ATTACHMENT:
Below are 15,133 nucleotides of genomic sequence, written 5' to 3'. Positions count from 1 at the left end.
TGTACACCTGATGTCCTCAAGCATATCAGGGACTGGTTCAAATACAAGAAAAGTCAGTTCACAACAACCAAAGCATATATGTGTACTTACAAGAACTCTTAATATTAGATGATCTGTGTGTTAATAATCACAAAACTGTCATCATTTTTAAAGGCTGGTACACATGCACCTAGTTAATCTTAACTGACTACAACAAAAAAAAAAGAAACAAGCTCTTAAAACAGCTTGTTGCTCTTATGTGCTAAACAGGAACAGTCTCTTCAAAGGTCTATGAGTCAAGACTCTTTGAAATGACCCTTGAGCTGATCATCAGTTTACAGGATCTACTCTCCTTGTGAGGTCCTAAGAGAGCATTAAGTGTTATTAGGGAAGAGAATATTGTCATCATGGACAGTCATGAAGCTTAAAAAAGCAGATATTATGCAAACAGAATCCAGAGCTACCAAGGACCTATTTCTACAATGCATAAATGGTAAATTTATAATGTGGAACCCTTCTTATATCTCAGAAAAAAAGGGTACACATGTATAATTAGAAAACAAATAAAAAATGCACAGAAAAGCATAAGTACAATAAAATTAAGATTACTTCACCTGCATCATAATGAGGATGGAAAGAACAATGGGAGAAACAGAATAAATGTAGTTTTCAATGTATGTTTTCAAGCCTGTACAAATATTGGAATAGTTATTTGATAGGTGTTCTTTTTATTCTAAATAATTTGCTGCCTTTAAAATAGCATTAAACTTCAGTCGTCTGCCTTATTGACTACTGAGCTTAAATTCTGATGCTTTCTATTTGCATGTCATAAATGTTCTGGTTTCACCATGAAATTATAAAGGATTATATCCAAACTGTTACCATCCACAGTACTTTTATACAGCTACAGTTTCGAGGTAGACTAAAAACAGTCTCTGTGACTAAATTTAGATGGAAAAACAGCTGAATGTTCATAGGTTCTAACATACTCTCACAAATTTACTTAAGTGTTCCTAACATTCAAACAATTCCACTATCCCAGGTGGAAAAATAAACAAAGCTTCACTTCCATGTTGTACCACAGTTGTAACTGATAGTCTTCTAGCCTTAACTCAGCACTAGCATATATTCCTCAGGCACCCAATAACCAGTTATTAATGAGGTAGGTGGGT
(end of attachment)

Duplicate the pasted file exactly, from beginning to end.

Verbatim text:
Below are 15,133 nucleotides of genomic sequence, written 5' to 3'. Positions count from 1 at the left end.
TGTACACCTGATGTCCTCAAGCATATCAGGGACTGGTTCAAATACAAGAAAAGTCAGTTCACAACAACCAAAGCATATATGTGTACTTACAAGAACTCTTAATATTAGATGATCTGTGTGTTAATAATCACAAAACTGTCATCATTTTTAAAGGCTGGTACACATGCACCTAGTTAATCTTAACTGACTACAACAAAAAAAAAAGAAACAAGCTCTTAAAACAGCTTGTTGCTCTTATGTGCTAAACAGGAACAGTCTCTTCAAAGGTCTATGAGTCAAGACTCTTTGAAATGACCCTTGAGCTGATCATCAGTTTACAGGATCTACTCTCCTTGTGAGGTCCTAAGAGAGCATTAAGTGTTATTAGGGAAGAGAATATTGTCATCATGGACAGTCATGAAGCTTAAAAAAGCAGATATTATGCAAACAGAATCCAGAGCTACCAAGGACCTATTTCTACAATGCATAAATGGTAAATTTATAATGTGGAACCCTTCTTATATCTCAGAAAAAAAGGGTACACATGTATAATTAGAAAACAAATAAAAAATGCACAGAAAAGCATAAGTACAATAAAATTAAGATTACTTCACCTGCATCATAATGAGGATGGAAAGAACAATGGGAGAAACAGAATAAATGTAGTTTTCAATGTATGTTTTCAAGCCTGTACAAATATTGGAATAGTTATTTGATAGGTGTTCTTTTTATTCTAAATAATTTGCTGCCTTTAAAATAGCATTAAACTTCAGTCGTCTGCCTTATTGACTACTGAGCTTAAATTCTGATGCTTTCTATTTGCATGTCATAAATGTTCTGGTTTCACCATGAAATTATAAAGGATTATATCCAAACTGTTACCATCCACAGTACTTTTATACAGCTACAGTTTCGAGGTAGACTAAAAACAGTCTCTGTGACTAAATTTAGATGGAAAAACAGCTGAATGTTCATAGGTTCTAACATACTCTCACAAATTTACTTAAGTGTTCCTAACATTCAAACAATTCCACTATCCCAGGTGGAAAAATAAACAAAGCTTCACTTCCATGTTGTACCACAGTTGTAACTGATAGTCTTCTAGCCTTAACTCAGCACTAGCATATATTCCTCAGGCACCCAATAACCAGTTATTAATGAGGTAGGTGGGT